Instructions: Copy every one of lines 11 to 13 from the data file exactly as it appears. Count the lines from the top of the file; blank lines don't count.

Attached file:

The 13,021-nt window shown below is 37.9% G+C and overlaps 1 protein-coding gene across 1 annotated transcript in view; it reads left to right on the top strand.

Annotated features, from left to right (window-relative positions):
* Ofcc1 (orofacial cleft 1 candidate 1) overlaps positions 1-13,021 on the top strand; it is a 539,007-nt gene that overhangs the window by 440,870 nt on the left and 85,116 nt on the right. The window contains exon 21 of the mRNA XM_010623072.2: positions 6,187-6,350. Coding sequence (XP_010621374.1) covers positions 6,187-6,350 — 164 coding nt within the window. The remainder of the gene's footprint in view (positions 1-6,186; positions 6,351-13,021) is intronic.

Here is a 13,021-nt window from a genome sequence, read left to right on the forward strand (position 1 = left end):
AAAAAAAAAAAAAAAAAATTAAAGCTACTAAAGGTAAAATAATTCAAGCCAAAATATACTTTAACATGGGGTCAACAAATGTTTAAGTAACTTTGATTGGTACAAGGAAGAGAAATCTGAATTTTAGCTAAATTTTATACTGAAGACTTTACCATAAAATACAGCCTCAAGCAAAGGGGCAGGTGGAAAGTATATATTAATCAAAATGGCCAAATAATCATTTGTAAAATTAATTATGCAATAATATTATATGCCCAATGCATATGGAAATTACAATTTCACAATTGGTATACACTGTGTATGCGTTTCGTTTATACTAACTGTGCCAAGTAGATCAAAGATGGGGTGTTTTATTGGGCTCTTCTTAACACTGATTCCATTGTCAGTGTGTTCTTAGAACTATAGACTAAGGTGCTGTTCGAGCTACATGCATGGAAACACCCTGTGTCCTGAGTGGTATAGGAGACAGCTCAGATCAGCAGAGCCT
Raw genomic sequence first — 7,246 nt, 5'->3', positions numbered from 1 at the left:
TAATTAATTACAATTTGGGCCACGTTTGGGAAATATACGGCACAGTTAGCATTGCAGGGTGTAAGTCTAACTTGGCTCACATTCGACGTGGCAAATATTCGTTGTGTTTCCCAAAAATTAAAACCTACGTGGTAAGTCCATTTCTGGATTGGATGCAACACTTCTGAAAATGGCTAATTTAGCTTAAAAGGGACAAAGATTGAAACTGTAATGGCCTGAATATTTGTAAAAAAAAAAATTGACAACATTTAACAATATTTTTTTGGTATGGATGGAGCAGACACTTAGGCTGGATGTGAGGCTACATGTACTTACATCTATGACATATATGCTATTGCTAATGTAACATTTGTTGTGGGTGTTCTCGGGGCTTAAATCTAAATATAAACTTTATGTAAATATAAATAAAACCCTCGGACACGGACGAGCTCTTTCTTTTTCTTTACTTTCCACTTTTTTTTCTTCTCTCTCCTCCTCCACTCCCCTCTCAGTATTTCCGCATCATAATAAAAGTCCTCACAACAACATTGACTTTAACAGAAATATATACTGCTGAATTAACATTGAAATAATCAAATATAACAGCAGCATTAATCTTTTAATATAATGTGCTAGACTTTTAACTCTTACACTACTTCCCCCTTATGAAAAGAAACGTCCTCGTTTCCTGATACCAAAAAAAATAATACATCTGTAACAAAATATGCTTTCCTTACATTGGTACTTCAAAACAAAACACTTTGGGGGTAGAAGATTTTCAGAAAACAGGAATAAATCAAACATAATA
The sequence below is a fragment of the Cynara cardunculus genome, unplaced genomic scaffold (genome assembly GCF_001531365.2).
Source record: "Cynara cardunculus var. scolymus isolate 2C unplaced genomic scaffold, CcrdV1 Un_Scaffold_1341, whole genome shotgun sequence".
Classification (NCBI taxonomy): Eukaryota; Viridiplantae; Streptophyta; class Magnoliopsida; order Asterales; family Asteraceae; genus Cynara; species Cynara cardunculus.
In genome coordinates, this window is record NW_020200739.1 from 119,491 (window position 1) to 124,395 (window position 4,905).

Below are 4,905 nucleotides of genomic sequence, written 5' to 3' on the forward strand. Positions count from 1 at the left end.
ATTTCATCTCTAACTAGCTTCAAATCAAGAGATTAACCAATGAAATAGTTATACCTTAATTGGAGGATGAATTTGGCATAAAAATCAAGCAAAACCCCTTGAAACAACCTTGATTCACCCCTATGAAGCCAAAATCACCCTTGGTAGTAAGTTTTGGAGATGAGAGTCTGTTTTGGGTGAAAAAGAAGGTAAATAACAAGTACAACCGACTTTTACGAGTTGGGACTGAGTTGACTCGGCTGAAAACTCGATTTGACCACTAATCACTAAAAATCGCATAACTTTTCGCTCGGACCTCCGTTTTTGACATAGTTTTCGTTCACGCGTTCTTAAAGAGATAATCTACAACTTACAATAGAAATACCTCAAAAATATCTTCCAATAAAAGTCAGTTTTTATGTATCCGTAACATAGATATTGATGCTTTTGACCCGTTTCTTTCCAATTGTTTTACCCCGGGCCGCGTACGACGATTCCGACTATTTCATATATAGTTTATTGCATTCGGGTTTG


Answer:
In genome coordinates, this window is record NW_020200739.1 from 119,491 (window position 1) to 124,395 (window position 4,905).

Below are 4,905 nucleotides of genomic sequence, written 5' to 3' on the forward strand. Positions count from 1 at the left end.
ATTTCATCTCTAACTAGCTTCAAATCAAGAGATTAACCAATGAAATAGTTATACCTTAATTGGAGGATGAATTTGGCATAAAAATCAAGCAAAACCCCTTGAAACAACCTTGATTCACCCCTATGAAGCCAAAATCACCCTTGGTAGTAAGTTTTGGAGATGAGAGTCTGTTTTGGGTGAAAAAGAAGGTAAATAACAAGTACAACCGACTTTTACGAGTTGGGACTGAGTTGACTCGGCTGAAAACTCGATTTGACCACTAATCACTAAAAATCGCATAACTTTTCGCTCGGACCTCCGTTTTTGACATAGTTTTCGTTCACGCGTTCTTAAAGAGATAATCTACAACTTACAATAGAAATACCTCAAAAATATCTTCCAATAAAAGTCAGTTTTTATGTATCCGTAACATAGATATTGATGCTTTTGACCCGTTTCTTTCCAATTGTTTTACCCCGGGCCGCGTACGACGATTCCGACTATTTCATATATAGTTTATTGCATTCGGGTTTG